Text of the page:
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Amortized Engine Order

Posted: Mon Oct 12, 2020 2:12 pm
by wtech_josh
In most loans you have Principal, Interest, Escrow & Fees

In the amortized engine what is the order in which a payment is applied?

If the buyer is late by a few months, and suddenly after 2 or 3 months makes a payment what accounts does that payment get applied to?

Does the order in which the payment is applied change or depend on whether the buyer is Current or is Late?

Re: Amortized Engine Order

Posted: Mon Oct 12, 2020 2:12 pm
by wtech_josh
The default is payments always pay into the Escrow account first, then pay off any fees on the loan, then pay off any accrued interest, and whatever’s left pays principal. This is the same regardless of whether a loan is current or past due.

I recently added (like a week or two ago) an option to have payments skip paying the fees unless the borrower paid more than the regular payment amount. The checkbox is on the Loan Settings dialog. When checked, payments will apply to escrow due first, and then towards principal and interest up to the scheduled P&I regular payments currently due, and if there’s any funds left, it’ll pay fees and then apply the remainder to interest and principal – usually just principal at this point.

The only thing affected by the current/late status is if the payment is allowed to apply towards the upcoming due date. An overpayment on the first timely payment on a current loan between two due dates won’t affect the amount due on the following due date unless the “Overpayment carry forward” option is turned on. An overpayment after the grace period ends or on a past due loan between two due dates will be permitted to apply towards both the due date before the payment and the due date after the payment.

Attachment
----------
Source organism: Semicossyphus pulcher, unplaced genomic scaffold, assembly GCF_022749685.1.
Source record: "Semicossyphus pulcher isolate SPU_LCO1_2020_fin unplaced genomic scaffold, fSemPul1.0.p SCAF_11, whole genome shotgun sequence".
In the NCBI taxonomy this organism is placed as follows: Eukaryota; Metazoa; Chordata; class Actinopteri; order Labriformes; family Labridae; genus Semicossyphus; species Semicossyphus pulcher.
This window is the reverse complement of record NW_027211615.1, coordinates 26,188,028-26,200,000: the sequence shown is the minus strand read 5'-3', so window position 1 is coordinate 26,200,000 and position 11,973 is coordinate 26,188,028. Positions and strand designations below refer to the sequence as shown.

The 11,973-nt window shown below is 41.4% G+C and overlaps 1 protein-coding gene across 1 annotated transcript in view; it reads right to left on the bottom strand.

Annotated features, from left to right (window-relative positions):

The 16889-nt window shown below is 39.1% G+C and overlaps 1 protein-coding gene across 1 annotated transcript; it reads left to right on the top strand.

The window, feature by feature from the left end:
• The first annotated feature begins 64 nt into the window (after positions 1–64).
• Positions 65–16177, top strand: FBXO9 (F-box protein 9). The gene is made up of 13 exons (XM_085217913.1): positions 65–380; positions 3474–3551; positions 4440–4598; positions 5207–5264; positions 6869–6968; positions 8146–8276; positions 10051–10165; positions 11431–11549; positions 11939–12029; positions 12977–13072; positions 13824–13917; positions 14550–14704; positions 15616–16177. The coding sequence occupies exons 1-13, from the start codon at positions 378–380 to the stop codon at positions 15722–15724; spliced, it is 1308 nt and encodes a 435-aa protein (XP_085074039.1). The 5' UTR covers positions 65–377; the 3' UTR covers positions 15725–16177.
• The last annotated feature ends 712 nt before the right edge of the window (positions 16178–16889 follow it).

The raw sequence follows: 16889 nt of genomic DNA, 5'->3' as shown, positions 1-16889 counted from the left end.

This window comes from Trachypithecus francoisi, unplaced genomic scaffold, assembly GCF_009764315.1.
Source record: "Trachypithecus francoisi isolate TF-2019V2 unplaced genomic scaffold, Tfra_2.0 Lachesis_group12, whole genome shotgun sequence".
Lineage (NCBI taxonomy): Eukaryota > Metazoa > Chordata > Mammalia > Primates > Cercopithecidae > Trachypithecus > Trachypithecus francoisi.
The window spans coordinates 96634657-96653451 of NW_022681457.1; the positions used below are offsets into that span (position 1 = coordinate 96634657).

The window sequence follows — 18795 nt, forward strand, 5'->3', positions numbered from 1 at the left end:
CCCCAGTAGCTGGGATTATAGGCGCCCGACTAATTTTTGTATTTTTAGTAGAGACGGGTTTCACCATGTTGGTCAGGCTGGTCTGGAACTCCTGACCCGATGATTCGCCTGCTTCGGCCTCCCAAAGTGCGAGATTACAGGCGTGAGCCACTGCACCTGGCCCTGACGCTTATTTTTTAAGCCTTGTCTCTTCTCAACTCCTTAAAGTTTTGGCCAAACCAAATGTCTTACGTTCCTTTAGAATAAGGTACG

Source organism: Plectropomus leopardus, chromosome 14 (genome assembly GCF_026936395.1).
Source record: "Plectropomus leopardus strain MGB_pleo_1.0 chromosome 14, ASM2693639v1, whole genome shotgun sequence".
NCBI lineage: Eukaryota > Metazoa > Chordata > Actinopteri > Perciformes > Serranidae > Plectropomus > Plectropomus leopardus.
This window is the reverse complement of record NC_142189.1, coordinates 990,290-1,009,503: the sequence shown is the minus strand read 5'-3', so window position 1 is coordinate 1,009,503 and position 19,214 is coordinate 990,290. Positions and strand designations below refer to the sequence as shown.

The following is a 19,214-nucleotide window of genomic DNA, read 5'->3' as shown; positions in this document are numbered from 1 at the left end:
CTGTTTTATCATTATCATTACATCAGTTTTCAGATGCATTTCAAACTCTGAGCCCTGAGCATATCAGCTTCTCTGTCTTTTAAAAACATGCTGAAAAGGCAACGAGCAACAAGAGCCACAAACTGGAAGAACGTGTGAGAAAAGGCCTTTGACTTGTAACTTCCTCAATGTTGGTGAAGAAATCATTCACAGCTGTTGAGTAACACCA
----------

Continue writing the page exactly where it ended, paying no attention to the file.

Re: Amortized Engine Order

Posted: Mon Oct 12, 2020 2:45 pm
by wtech_josh
Is that default order you described possible to modify?

Another way to ask is how is that default order determined? What is the reason it goes First to escrow then fees then accrues interest then principal.

The reason I am asking is that I have a borrower who is Behind by several months
They are trying to catch up but questioning the payment history. They are saying to me that it is unfair that their payments are not going at all to principal.

I am going to try and explain it to them because they are sounding pretty upset and/or confused.

Do you know if there is any documentation that explains or shows this order for the Amortized engine?
Maybe I have asked you before, but is there something posted online or elsewhere that explains more about how home loans are paid back and what the rules are for applying a payment to the loan (something that comes from MoneyLender would help but also something that comes from another site would also help)

Re: Amortized Engine Order

Posted: Mon Oct 12, 2020 2:48 pm
by wtech_josh
Their lack of understanding does not make them correct. They signed an agreement to pay a debt, and that debt has a written and authorize accumulation of interest and fees. Don’t be afraid that the borrower is upset, it’s not your job to force them to comprehend. You can, by choice offer to help them understand how the mechanics of interest work. I’m only saying this to let you know that you don’t have to waive any interest just because the borrower is confused or angry. It actually sets a very bad precedent on the loan and might make future collections more difficult.

Escrow is money the lender has to pay out of pocket. Not collecting escrow on time is the lender giving an involuntary, interest-free loan to the borrower. If you don’t collect that first, you not only increase the debt owed to you, you make that debt non-interest accruing.